Sydney Donaldson

Sydney  Donaldson

Edmonds, WA

High School:





COLLEGE: Finished career with 899 points, 583 rebounds, 197 assists and 129 blocks, being ranked seventh among WWU leaders in latter category ...Played in all 30 games, making 27 starts, as senior in 2014-15 ... Averaged 8.3 points, 4.9 rebounds and 1.2 blocks ... Scored double-figure points in nine games with career-high 24 vs. Western Oregon on 1/15/15, along with 10 rebounds while making 9-of-12 field goals and 6-of-8 free throws ... Had career-high five blocks at Central Washington on 1/8/15 ... Lynda Goodrich Classic all-tournament pick and GNAC Player of the Week ... Played in all 29 games, making 26 starts, as junior in 2013-14 ... GNAC pre-season all-star ... Averaged 9.3 points, 6.5 rebounds and 1.4 blocked shots ... GNAC Player of the Week ... Had 22 points vs. Alaska Fairbanks on 1/25/14 and 15 rebounds vs. Northwest Nazarene on 1/11/14 ... Posted three double-doubles and scored double-figures 13 times, 12 in last 18 games ... Competed in all 33 games as sophomore in 2012-13, making six starts ... Averaged 6.2 points on 50.3 percent field-goal shooting (90-of-179) and 4.2 rebounds ... Had season highs of 20 points on 9-of-11 floor accuracy vs. Azusa Pacific on 11/16/12 and 13 rebounds vs. Montana State Billings on 1/19/13 ... Named all-tourney at West Region Crossover Classic ... Played in all 30 games as freshman in 2011-12, starting 13 ... Averaged 5.8 points, 3.7 rebounds and 1.1 blocked shots ... Shot 53.7 percent (78-of-148) from field and 85.7 (12-of-14) at free throw line ... Had season highs of 14 points on 6-of-8 shooting and 10 rebounds vs. Drury MO on 12/16/11 ... Four letters.

HIGH SCHOOL: First-team Western Conference all-star as senior at Edmonds-Woodway High School ... Scholar-Athlete award winner and Team MVP ... Averaged 12.0 points and 9.0 rebounds in helping Warriors go unbeaten to win conference title and tie for seventh place at Class 4A state tournament ... Won six straight loser-out games to reach state ... Scored career-high 20 points and grabbed 12 rebounds against Auburn-Riverside in first game at regionals ... Second-team all-conference as junior ... Averaged 10.6 points and 8.0 rebounds on squad that finished 25-3, won Wesco South Division title and placed fifth at state ... Made five threes in scoring 18 points versus Federal Way at state tourney ... Team captain and inspirational award winner ... Honorable mention all-league as sophomore on team that tied for Wesco South championship ... Three-year letter winner ... Also earned four letters in volleyball ... First-team all-conference and team captain as senior ... Played on teams that went to state as sophomore and junior and won or tied for league titles as sophomore and senior.

PERSONAL: Major is communications... Her brother, Connor, plays basketball at Dickinson State University.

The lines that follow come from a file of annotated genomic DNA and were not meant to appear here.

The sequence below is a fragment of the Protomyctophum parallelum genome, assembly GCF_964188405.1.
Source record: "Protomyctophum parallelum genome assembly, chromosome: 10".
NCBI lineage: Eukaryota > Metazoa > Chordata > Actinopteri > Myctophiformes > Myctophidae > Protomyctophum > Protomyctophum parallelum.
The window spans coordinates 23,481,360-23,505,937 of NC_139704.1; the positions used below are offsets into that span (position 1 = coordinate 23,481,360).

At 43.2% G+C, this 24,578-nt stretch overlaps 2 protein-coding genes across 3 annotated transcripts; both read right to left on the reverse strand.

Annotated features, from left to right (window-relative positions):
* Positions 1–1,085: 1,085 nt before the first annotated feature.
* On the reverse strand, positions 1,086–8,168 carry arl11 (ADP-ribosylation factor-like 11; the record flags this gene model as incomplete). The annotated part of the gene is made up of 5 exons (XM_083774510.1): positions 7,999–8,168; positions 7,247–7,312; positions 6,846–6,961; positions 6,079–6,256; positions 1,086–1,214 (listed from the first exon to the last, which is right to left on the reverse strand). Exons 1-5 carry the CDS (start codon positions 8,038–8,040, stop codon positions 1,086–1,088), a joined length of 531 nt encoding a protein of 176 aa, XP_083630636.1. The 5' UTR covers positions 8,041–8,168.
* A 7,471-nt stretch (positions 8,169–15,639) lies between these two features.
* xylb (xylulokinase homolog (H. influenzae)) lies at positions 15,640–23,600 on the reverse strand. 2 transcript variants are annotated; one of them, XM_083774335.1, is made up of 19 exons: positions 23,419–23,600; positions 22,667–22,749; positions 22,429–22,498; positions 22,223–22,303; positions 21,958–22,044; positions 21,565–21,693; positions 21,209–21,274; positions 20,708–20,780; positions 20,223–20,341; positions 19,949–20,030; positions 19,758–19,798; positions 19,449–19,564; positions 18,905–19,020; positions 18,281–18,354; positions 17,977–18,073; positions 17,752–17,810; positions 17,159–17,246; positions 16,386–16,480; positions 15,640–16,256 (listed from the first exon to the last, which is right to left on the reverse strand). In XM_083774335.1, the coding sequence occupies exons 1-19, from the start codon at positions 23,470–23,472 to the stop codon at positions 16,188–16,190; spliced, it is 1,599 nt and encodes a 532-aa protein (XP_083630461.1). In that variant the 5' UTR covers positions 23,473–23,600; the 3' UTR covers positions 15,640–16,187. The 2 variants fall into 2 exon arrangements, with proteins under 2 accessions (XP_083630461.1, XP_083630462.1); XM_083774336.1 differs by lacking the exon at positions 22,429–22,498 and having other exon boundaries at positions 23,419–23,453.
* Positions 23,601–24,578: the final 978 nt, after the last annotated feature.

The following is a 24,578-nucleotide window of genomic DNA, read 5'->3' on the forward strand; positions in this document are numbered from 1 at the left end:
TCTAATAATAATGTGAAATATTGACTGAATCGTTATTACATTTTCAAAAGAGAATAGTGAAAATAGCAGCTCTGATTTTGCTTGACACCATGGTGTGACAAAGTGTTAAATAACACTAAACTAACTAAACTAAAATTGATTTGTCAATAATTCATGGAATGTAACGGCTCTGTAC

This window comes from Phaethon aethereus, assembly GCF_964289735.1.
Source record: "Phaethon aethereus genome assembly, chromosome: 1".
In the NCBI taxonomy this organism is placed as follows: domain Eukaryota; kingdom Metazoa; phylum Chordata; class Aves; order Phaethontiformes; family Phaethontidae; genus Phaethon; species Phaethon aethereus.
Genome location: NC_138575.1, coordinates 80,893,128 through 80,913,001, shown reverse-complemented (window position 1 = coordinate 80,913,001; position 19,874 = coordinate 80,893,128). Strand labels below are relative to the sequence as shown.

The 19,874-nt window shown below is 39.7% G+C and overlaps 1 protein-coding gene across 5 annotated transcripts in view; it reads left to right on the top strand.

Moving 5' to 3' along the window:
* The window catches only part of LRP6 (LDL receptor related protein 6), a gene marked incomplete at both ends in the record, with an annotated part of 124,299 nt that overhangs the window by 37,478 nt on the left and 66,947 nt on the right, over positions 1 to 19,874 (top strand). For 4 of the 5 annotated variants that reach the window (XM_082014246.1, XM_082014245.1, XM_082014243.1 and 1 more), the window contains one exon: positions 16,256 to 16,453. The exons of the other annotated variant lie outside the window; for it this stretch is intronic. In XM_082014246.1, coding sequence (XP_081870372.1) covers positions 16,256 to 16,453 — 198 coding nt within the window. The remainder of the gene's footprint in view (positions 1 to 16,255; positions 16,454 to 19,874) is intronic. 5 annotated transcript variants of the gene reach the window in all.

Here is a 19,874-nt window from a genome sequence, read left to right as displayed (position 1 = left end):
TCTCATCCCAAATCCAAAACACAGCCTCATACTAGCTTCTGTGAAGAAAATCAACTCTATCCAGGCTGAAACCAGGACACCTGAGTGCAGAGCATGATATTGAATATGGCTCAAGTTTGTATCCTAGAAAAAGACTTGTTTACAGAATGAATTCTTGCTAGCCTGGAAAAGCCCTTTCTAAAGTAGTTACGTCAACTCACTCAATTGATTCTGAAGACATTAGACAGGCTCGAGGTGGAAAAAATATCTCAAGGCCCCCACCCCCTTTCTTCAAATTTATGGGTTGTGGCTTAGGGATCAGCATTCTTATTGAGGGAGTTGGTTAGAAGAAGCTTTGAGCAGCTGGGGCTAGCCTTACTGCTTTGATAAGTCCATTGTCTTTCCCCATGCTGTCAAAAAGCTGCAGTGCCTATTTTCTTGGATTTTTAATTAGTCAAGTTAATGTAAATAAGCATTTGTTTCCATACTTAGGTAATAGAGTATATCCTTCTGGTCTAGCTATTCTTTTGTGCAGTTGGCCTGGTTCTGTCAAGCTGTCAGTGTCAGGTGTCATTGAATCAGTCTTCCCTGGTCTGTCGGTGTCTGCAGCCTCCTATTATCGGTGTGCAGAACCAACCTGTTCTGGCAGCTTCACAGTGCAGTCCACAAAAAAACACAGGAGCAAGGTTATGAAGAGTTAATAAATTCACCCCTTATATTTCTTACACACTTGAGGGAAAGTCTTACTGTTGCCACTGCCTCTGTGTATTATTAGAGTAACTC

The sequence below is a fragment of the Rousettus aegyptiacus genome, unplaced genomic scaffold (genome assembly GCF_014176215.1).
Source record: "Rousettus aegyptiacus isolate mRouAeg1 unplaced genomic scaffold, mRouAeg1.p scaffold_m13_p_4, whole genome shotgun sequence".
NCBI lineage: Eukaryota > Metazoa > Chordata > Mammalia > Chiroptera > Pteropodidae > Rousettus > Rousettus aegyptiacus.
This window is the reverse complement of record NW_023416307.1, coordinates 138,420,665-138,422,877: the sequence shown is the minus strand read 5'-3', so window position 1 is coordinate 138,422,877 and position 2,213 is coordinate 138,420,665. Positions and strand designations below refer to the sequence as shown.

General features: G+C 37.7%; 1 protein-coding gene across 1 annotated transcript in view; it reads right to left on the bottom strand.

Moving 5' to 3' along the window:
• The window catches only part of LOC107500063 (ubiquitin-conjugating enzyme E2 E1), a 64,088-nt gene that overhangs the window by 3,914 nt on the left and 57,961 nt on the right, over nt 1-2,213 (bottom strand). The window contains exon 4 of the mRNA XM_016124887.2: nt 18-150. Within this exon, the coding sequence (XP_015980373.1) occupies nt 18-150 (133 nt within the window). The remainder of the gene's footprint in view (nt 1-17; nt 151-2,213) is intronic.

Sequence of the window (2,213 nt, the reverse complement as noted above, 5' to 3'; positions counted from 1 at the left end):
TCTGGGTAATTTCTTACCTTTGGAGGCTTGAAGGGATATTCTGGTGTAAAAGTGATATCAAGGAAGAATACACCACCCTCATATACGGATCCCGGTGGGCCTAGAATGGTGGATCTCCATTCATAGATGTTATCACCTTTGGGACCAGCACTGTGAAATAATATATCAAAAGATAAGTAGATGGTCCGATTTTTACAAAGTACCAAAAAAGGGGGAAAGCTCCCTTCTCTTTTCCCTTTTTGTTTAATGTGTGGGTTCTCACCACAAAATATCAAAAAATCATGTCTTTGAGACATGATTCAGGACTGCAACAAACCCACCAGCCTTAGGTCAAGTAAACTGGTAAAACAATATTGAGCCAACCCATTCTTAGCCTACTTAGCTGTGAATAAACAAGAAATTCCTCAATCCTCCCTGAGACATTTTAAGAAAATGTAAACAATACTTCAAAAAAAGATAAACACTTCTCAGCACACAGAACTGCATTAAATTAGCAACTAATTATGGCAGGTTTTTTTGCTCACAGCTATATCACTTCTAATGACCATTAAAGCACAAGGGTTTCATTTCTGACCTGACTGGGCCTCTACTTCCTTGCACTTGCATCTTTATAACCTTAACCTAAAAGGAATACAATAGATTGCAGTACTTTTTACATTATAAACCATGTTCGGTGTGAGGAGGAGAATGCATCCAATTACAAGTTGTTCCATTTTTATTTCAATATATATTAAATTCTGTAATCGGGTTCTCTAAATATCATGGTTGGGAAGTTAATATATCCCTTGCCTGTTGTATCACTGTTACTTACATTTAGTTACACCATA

Donaldson's consistency key for Vikings' future By ALEX BIGELOW, Bellingham Herald Western Washington University's women's basketball team was staring up at a 58-50 deficit in the final five minutes of play against the University of Alaska-Anchorage. The Seawolves had seen their two-point deficit at the start of the second half swell to as many as nine, but no panic came from the Vikings' huddle. And just before it broke, the final words didn't come from their coach, Carmen Dolfo, but their junior post, Sydney Donaldson. "We're not going to lose this game," said Donaldson, looking at every single one of her teammates. And they didn't, staging a late rally that led to a 76-70 win on Thursday, Jan. 23. By all accounts, Donaldson didn't have a big game - she finished with seven points on 2-of-10 shooting and seven rebounds - but there are other ways to impact the outcome of a game, and Dolfo believed Donaldson taking command of a team on the ropes sent quite a message. "I heard Sydney on the bench say, 'We're not losing tonight,' and I think that was their mindset," Dolfo said after the game. Donaldson's 7.6 points per game and six rebounds only tells half the story. Averages have a way of being deceiving in that regard. Since WWU's 71-64 win over Central Washington University on Jan. 9, where Donaldson went for 21 points and nine rebounds, she's averaged 13.4 points per game and 9.4 boards. WWU looks to gain sole possession of first place in the GNAC when it takes on the University of Alaska-Fairbanks at 7 p.m., on Saturday, Jan. 25, at Sam Carver Gymnasium. It's not a coincidence that the Vikings have won their past five games, either, which included playing three of the top teams in the Great Northwest Athletic Conference. That same stretch has seen Donaldson overcome a demon that has plagued her since her high school career at Edmonds-Woodway: consistency. "It's that same thing - that aggression part," Donaldson said. "I need to make sure I remain aggressive the entire time. ... When I play uptight and nervous and over think everything, that's when I play bad." After Donaldson's 21-point, nine-rebound performance against Central Washington University on Jan. 9, Dolfo said afterward that she hoped that game would lead to more like it - that her potential would finally meet reality on a night-in, night-out basis. Her next performance? A 15-point, 15-rebound game against Northwest Nazarene University, which included six boards on the offensive end. "We've always known she has it in her," WWU senior post Sarah Hill said. NNU entered its contest with the Vikings the No. 18-ranked team in Division II, and a big reason the Crusaders had found early-season success was because they were outrebounding teams by an average of 8.5 boards per game. Donaldson's 15 rebounds contributed to WWU's dominant performance on the glass, outrebounding NNU 42-33 in the 81-68 win. "We just proved ourselves," said Donaldson of the Vikings' performance against the Crusaders. "It's a controllable thing. It's just effort and desire to go get it and fighting for those boards. It is a mental hurdle that we got over." IT'S GAME DAY!! Admittedly, Donaldson knows her superstitious ways are a tad outlandish. It all started her sophomore year in high school when before every game day, she would post on Facebook or Twitter, "It's Game Day Eve," plus or minus numerous exclamation points. She would trot around practice, too, reminding those who weren't entirely aware that it was a holiday of sorts, being the day before game day - the greatest day of all. "I had to post it every time," Donaldson said. "It was really annoying, but my team, they all knew about it, and all the school knew about it." And once you start to believe in a ritual, you never break from it. "If I don't post 'Game Day Eve,' it's a bad time," she said. "It's stupid. Has nothing to do with basketball. But yup, I got to make sure I post it." Among the many things she brought with her to WWU, like her ability to play all three post positions and hit the perimeter shot, she also brought Game Day Eve. Hill and the other Vikings have bought in. "It's something that helps us get going," Hill said. "Me and her are probably the craziest. The team responds to that. ... When you hear that, that brings you back and remember we're (all in)." Donaldson added: "When we're in the gym before practice begins, we're all yelling and talking, and everyone will be like, 'What day is it?' and we all scream, 'It's Game Day Eve.'" She subscribes to the it's-only-weird-if-it-doesn't-work mindset, and with the Vikings riding a five-game winning streak, her superstitions aren't in jeopardy of being abandoned, she said. HARD NOSED AND VERSATILE The 6-foot tall Donaldson has played the small forward, power forward and center so far this season, bringing a mismatch to nearly every position. At the small forward, she said she feels larger and more powerful than most, and when she shifts to the power forward or center, she feels quicker and more agile than lumbering posts. "I am considered an undersized post," Donaldson said. "For me, it's kind of fun to try to be finesse and slither in and out and try to get boards. I'm not a big brute." Playing against bigger, stronger opponents is nothing knew for the junior, who grew up playing basketball against her older brothers, Andrew and Connor. One of her brothers, Connor, is a 6-foot-7 forward for Montana State University-Billings averaging 9.8 points per game this season. "I think that's where I learned to be a post," said Sydney of growing up playing against Connor. "I like being aggressive and playing against the guys."